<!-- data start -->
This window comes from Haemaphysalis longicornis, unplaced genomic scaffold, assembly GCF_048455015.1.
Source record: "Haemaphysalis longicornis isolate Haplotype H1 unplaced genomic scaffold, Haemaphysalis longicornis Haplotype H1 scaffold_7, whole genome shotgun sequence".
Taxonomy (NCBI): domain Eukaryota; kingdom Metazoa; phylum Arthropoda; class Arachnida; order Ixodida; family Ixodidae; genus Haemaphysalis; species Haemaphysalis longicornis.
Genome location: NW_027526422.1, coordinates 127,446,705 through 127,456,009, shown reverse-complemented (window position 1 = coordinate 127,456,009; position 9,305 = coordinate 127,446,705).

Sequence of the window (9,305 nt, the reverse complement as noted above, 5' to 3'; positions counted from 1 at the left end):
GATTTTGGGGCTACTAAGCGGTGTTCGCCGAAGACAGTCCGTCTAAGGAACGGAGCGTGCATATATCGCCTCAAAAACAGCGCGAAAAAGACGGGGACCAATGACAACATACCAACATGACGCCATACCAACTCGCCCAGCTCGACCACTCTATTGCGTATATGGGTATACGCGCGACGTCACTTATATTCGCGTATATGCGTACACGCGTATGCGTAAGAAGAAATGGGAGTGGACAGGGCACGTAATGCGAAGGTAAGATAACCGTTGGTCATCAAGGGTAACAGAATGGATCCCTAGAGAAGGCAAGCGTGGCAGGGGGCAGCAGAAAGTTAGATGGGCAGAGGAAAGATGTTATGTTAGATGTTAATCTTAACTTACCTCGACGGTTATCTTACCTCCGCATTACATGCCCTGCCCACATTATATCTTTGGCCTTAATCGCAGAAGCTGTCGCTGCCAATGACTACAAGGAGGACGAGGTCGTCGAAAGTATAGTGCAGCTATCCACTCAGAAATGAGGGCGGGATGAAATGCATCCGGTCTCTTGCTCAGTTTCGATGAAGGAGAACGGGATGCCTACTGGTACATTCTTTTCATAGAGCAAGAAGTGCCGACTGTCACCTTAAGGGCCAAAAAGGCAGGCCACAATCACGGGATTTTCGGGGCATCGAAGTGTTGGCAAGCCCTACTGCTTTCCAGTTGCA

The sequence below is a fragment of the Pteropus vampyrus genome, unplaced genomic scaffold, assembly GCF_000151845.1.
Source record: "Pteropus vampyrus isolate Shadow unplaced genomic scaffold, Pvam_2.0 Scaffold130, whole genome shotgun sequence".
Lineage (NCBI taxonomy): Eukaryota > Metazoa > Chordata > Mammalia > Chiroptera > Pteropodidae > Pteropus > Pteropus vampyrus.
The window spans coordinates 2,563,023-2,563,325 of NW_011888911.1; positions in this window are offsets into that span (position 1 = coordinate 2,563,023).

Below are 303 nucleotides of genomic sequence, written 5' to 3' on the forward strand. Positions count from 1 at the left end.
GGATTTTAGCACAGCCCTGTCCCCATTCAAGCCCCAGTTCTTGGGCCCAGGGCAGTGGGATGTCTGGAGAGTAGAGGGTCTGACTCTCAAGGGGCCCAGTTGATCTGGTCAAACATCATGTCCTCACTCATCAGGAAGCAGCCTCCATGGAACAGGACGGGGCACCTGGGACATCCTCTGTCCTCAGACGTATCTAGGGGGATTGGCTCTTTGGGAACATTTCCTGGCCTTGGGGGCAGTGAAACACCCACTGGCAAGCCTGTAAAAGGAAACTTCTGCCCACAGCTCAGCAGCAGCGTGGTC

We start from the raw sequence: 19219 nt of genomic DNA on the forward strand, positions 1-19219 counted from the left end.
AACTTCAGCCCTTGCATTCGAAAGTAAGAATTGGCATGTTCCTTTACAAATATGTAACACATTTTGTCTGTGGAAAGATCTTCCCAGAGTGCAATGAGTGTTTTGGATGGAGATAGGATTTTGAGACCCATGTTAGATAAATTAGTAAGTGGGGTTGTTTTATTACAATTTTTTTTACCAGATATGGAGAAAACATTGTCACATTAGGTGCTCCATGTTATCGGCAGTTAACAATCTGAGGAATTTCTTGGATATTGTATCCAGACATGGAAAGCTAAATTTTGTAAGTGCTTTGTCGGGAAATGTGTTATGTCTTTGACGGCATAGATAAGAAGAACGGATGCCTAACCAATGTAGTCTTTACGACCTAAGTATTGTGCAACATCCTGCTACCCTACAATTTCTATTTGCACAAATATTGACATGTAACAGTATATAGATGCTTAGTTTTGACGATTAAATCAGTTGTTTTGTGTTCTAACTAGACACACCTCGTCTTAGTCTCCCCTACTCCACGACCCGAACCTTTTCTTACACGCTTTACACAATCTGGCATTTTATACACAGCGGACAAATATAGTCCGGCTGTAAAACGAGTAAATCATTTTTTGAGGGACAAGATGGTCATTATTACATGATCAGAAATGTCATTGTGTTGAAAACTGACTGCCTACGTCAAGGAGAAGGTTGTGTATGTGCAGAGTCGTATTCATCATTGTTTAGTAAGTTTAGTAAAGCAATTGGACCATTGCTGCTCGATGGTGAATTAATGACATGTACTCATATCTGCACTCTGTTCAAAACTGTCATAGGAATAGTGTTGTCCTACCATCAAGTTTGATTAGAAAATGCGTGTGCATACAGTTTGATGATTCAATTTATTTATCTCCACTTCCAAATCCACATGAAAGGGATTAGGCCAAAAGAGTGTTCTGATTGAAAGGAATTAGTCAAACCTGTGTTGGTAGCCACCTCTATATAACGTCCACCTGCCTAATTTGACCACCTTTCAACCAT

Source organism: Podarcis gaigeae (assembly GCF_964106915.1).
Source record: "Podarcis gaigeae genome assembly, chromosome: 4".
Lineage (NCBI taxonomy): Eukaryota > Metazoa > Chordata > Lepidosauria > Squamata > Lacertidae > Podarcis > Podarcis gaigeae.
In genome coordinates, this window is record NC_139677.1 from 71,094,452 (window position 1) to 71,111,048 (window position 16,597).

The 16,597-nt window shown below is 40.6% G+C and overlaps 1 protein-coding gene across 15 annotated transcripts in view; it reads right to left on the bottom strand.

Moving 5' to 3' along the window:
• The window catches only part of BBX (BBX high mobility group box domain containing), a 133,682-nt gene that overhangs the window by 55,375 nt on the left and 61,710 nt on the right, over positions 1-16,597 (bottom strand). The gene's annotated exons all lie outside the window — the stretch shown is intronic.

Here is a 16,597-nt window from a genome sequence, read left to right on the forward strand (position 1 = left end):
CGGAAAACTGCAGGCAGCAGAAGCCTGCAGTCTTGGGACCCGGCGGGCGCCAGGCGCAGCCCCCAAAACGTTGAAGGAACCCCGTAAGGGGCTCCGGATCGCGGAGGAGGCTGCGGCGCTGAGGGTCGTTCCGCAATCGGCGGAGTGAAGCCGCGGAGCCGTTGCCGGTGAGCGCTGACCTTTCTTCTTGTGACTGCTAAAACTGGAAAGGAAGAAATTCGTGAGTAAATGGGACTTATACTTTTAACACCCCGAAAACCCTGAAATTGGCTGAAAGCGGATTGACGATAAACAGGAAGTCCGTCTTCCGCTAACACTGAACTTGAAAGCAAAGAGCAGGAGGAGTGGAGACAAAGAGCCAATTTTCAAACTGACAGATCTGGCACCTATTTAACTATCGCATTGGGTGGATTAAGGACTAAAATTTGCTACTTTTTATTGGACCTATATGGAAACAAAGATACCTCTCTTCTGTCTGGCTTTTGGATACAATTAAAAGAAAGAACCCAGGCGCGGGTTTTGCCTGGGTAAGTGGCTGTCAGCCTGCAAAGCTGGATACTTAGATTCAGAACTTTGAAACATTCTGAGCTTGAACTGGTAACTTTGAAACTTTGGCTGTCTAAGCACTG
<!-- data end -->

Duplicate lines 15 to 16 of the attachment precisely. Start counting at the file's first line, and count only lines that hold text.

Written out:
Source organism: Podarcis gaigeae (assembly GCF_964106915.1).
Source record: "Podarcis gaigeae genome assembly, chromosome: 4".